This table lists symptoms that people with this disease may have. For most diseases, symptoms will vary from person to person. People with the same disease may not have all the symptoms listed. This information comes from a database called the Human Phenotype Ontology (HPO) . The HPO collects information on symptoms that have been described in medical resources. The HPO is updated regularly. Use the HPO ID to access more in-depth information about a symptom.

Medical Terms Other Names
Learn More:
80%-99% of people have these symptoms
Abnormality of cardiovascular system morphology
Abnormality of chromosome segregation
Failure to thrive
Faltering weight
Weight faltering

[ more ]

Frontal bossing
Global developmental delay
High palate
Elevated palate
Increased palatal height

[ more ]

Intellectual disability
Mental deficiency
Mental retardation
Mental retardation, nonspecific

[ more ]

Little lower jaw
Small jaw
Small lower jaw

[ more ]

Prominent nasal bridge
Elevated nasal bridge
High nasal bridge
Prominent bridge of nose
Prominent nasal root
Protruding bridge of nose
Protruding nasal bridge

[ more ]

Short neck
Decreased length of neck
Wide mouth
Broad mouth
Large mouth

[ more ]

Wide nasal bridge
Broad nasal bridge
Broad nasal root
Broadened nasal bridge
Increased breadth of bridge of nose
Increased breadth of nasal bridge
Increased width of bridge of nose
Increased width of nasal bridge
Nasal bridge broad
Wide bridge of nose
Widened nasal bridge

[ more ]

30%-79% of people have these symptoms
Anteverted nares
Nasal tip, upturned
Upturned nasal tip
Upturned nose
Upturned nostrils

[ more ]

Bilateral single transverse palmar creases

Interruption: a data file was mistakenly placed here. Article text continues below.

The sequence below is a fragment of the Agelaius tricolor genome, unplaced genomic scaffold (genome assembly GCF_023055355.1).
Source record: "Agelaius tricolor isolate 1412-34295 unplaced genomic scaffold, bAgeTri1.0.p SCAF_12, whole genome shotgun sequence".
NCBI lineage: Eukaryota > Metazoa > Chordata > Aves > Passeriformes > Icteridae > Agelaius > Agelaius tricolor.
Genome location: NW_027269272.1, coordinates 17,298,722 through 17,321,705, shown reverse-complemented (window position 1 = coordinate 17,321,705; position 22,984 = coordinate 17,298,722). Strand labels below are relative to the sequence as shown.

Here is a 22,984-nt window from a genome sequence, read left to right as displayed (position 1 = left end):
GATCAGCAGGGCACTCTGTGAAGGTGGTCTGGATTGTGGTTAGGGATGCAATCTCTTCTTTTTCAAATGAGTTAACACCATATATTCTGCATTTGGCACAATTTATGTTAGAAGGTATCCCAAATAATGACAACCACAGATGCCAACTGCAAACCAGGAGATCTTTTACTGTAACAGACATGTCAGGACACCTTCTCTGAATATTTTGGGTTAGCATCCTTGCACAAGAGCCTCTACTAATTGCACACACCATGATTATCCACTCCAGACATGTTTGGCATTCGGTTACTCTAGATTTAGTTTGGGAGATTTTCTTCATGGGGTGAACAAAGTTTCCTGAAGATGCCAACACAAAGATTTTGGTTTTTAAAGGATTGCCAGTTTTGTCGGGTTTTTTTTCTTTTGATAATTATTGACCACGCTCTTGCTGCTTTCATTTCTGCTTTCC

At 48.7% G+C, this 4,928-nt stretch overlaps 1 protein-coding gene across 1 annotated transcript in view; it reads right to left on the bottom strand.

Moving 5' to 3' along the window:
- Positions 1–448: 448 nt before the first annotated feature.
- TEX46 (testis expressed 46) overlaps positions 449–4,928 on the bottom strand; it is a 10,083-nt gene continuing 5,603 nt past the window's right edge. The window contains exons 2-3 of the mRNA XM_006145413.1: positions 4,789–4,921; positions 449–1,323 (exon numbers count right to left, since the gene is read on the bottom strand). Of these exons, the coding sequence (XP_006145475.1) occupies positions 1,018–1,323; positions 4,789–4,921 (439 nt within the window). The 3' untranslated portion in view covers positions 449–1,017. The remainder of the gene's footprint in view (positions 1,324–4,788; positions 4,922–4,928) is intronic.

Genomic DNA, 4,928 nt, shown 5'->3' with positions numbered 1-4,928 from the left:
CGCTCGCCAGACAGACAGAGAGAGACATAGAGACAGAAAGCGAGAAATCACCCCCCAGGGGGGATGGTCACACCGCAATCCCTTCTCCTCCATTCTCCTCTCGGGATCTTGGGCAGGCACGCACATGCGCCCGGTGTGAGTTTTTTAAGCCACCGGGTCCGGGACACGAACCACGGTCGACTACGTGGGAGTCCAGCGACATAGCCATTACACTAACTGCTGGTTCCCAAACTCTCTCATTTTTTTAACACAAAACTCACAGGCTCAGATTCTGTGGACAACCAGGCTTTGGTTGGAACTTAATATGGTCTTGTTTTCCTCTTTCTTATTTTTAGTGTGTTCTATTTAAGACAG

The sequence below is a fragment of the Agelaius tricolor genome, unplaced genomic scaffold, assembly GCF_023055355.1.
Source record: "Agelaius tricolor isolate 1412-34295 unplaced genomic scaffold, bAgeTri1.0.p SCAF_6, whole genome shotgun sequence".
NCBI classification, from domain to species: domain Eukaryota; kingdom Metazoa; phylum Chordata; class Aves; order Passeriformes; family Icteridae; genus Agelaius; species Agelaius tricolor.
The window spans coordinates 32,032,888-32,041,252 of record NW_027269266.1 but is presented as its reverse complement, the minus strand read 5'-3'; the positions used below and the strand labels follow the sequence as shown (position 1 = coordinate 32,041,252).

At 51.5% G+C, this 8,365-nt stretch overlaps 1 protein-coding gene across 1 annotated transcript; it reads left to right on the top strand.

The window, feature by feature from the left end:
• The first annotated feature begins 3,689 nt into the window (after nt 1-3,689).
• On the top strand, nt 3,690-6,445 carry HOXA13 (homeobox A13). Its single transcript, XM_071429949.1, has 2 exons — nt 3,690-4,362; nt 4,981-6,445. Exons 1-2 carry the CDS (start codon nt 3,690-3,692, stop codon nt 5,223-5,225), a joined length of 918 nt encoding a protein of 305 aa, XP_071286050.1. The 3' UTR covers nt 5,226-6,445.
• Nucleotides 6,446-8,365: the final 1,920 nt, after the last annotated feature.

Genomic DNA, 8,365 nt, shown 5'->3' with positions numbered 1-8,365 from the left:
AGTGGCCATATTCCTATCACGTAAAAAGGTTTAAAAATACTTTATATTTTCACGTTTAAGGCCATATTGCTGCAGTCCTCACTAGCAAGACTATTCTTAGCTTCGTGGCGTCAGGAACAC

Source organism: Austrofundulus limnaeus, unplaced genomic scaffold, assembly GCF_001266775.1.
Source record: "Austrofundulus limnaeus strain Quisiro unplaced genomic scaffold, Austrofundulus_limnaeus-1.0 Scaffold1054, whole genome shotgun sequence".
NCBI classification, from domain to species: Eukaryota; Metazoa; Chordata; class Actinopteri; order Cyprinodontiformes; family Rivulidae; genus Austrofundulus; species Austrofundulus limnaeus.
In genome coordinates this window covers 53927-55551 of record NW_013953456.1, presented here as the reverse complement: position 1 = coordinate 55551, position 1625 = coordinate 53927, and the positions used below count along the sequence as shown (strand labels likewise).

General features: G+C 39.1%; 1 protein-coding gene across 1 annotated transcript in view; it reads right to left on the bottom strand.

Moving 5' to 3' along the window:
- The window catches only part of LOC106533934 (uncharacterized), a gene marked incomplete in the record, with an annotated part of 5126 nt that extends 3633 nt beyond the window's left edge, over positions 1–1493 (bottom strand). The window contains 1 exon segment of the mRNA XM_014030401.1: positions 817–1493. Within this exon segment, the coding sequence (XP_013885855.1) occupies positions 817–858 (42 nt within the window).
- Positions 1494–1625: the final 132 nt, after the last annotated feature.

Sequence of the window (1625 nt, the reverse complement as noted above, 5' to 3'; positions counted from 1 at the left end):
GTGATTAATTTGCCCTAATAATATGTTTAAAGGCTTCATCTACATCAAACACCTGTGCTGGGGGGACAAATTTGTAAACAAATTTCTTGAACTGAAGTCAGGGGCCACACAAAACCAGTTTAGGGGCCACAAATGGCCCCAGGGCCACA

Narrow opening between the eyelids
Cleft palate
Cleft roof of mouth
Undescended testes
Undescended testis

[ more ]

Ectopic anus
Abnormal anus position
Wide-set eyes
Widely spaced eyes

[ more ]

Hypoplasia of penis
Underdeveloped penis
Low-set, posteriorly rotated ears
Small ears
Underdeveloped ears

[ more ]

Narrow chest
Low chest circumference
Narrow shoulders

[ more ]

5%-29% of people have these symptoms
Abnormality of the ribs
Rib abnormalities
Aplasia/Hypoplasia affecting the eye
Absent/small eye
Absent/underdeveloped eye

[ more ]

Camptodactyly of finger
Permanent flexion of the finger
Lower limb asymmetry
Left and right leg differ in length or width
Drooping upper eyelid


Individuals with mosaic trisomy 14 have a duplication of chromosome 14 material in some of their cells, while other cells have a normal chromosomal makeup. The additional chromosomal material is responsible for the features that are characteristic of the condition.[1]

Most cases of mosaic trisomy 14 appear to result from random errors in the separation of chromosomes (nondisjunction) -either during the division of the egg or sperm in one of the parents, or during cell division after fertilization. There have been some reports in which it may have occurred due to other phenomenon, such as uniparental disomy or the formation of an isochromosome. Uniparental disomy is when an affected individual inherits both copies of a chromosomal pair from one parent, rather than one copy from each parent. An isochromosome is an abnormal chromosome with identical arms on each side of the centromere.[1]

Unique has a leaflet on their Web site that contains additional descriptions and illustrations of how mosaic trisomy 14 may occur. Click here to view the leaflet.